DEREK JARMAN was once lionized as Britain’s homegrown Cocteau. Features such as Caravaggio (1986) and Edward II (1991) marked him as heir to the baroque art-house theatrics of Michael Powell and Ken Russell, while his unabashed homoeroticism and strident politics were an inspiration to the New Queer Cinema, of which he was a leading light. Jarman’s influence has dimmed since his AIDS-related death in 1994, but recent activity suggests a reassessment. Last year, Zeitgeist Films released a remastered box set containing Caravaggio, Wittgenstein (1993), Blue (1993), and The Angelic Conversation (

  • film March 20, 2009

    Starting from Scratch

    IT’S FITTING THAT the first video artist released on Lux’s DVD label would be George Barber, whose early efforts screened widely on home televisions. Barber became known in the mid-1980s through his participation in Britain’s short-lived but influential Scratch Video movement, which transformed appropriated images from popular film and television through fast edits, vivid graphics, audio samples, and industrial-synth beats; he distributed his colleagues’ work beyond both galleries and broadcast TV via a VHS tape called The Greatest Hits of Scratch Video, sold in record shops.

    Several of Barber’s

  • film March 10, 2009

    Brothers Keepers

    CLOWN PRINCES of the American avant-garde, George and Mike Kuchar invaded the nascent New York underground film scene in 1964 thanks to a screening at Ken and Flo Jacobs’s downtown loft. The Bronx-raised twins were only twenty-one, but they’d been making films for almost a decade: miniature melodramas shot in lurid color on spaghetti-thin 8 mm. In recent years, Anthology Film Archives has worked to restore the extant prints of their youthful efforts, blowing them up to 16 mm for preservation. The earliest surviving complete movie from their teen years contains all the voluptuous madness and

  • film February 19, 2009

    Footage Fetish

    FILM/SPEAKS/MANY/LANGUAGES (1995), an early one-minute piece by Gustav Deutsch made from bits of a Bollywood musical, might at first seem to merely advertise a multicultural message typical to its era: that cinema has always been a global phenomenon. But its construction says more. Deutsch embeds the words of the title as near-subliminal flashes, and the original footage has been reprinted to display not only the entire frame, with dust and scratches intact, but the optical sound track and sprocket holes as well, reminiscent of George Landow’s structural loop Film in Which There Appear Edge

  • film January 27, 2009

    All His Life

    A METAPHYSICAL POET of film’s postwar avant-garde, Bruce Baillie fuses inner and outer space through a sensuous manipulation of photographic surfaces. In Castro Street (1966), images of chuffing trains peel off from physical reality like shed skins, remarried in carefully fluid superimpositions, and set to a soundscape that combines machine noises with natural murmurs. Juxtaposing rich 16-mm color stock with high-contrast black-and-white lends a ghostly air to the massive engines, occasionally punctuated by makeshift iris mattes created by Baillie’s hands cupping his camera’s lens. He achieves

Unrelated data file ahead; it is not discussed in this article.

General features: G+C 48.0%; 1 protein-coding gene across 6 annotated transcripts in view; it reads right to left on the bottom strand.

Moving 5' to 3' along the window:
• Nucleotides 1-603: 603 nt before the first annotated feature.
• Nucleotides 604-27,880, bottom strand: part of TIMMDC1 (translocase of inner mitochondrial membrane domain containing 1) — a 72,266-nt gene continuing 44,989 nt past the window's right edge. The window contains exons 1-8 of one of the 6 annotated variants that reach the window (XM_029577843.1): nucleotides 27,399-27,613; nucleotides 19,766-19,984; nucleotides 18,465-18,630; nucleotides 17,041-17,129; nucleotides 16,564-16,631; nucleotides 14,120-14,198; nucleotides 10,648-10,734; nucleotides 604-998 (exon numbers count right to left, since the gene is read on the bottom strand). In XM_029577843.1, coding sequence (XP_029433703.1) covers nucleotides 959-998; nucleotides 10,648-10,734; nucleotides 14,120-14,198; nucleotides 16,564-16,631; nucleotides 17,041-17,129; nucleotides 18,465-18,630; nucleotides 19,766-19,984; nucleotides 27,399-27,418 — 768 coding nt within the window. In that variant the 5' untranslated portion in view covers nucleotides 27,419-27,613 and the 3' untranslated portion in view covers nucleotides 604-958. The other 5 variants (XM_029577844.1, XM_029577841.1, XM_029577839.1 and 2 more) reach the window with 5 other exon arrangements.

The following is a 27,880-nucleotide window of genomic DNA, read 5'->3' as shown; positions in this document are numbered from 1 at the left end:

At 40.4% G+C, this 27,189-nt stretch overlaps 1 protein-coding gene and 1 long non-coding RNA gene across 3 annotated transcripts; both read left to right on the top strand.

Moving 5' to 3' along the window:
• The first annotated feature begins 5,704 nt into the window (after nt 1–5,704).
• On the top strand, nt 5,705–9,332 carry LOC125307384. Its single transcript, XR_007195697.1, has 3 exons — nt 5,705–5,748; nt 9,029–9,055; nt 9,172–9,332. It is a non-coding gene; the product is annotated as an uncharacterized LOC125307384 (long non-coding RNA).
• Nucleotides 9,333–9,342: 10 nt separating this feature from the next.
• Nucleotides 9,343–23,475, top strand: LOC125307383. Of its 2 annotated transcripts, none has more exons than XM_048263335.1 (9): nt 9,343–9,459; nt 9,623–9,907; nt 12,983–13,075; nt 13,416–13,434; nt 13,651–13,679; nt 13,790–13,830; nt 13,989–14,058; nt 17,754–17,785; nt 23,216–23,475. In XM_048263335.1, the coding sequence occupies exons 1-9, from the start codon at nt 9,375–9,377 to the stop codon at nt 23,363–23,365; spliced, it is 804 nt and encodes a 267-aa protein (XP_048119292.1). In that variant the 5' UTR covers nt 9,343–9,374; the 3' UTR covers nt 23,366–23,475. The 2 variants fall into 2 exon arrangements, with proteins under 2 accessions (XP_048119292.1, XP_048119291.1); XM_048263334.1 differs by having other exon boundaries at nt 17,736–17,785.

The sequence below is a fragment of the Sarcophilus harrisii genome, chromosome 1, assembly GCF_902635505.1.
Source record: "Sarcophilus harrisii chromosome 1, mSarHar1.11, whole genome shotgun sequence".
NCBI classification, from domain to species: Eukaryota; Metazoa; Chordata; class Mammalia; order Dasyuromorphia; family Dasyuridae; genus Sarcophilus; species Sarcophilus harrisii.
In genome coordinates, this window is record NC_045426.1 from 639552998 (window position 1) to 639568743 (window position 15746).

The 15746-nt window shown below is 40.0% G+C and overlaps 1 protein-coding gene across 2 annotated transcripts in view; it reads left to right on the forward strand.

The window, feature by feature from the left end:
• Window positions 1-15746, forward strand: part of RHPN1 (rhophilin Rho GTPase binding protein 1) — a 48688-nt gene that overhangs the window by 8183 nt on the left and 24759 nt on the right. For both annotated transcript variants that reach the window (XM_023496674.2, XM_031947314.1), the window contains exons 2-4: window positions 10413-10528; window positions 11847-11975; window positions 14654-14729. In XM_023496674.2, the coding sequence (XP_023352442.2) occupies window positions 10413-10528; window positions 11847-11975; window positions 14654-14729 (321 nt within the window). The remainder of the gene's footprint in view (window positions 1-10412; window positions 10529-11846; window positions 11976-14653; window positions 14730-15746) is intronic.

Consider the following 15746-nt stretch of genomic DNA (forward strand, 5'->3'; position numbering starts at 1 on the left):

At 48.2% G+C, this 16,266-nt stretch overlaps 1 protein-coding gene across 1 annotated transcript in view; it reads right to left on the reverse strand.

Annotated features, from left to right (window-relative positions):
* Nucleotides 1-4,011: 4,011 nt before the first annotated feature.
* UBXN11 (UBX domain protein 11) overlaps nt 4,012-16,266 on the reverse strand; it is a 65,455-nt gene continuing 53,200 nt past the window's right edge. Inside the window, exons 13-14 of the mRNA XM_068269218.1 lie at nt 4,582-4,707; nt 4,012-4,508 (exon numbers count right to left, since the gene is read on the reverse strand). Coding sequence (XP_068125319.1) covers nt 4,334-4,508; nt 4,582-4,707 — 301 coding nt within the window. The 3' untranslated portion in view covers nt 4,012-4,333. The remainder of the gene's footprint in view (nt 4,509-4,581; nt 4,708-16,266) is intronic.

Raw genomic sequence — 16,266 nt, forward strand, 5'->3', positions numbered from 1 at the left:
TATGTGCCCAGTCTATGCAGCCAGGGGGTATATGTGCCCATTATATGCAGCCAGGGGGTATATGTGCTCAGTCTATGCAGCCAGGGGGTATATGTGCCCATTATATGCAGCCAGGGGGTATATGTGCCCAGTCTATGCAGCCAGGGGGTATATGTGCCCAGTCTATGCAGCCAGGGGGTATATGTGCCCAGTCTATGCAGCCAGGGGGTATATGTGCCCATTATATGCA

• film January 09, 2009

    French Braid

    “ONE GOES TO the latest Godard prepared to see something both achieved and chaotic, ‘work in progress’ which resists easy admiration,” Susan Sontag wrote in 1968. Uneasy chaos certainly typifies Made in USA, a 1966 feature by the director that—ironically enough for its titular claim—has heretofore been rarely screened stateside. Made as a side project to Two or Three Things I Know About Her (1967), in response to his producer’s need for a quick cash influx, Made in USA doesn’t share its sister film’s essay structure, but rather continues Godard’s ongoing disintegration of cinematic narrative,

  • film December 05, 2008

    Speak, Memory

    WANG BING HAS a predilection for the documentary as an epic form. His film Tie Xi Qu: West of the Tracks (2003) spends over nine hours with laborers at a declining mining concern in northeastern China, and his latest project, Crude Oil (2008), a visit inside the everyday grind of workers on an Inner Mongolian oil field, clocks in at a daunting fourteen hours. These video monuments, which he has presented both theatrically and as installations, speak to the colossal scale required to envision even a fragment of China’s millennia-deep history, its imperial geography, or its billion-plus people.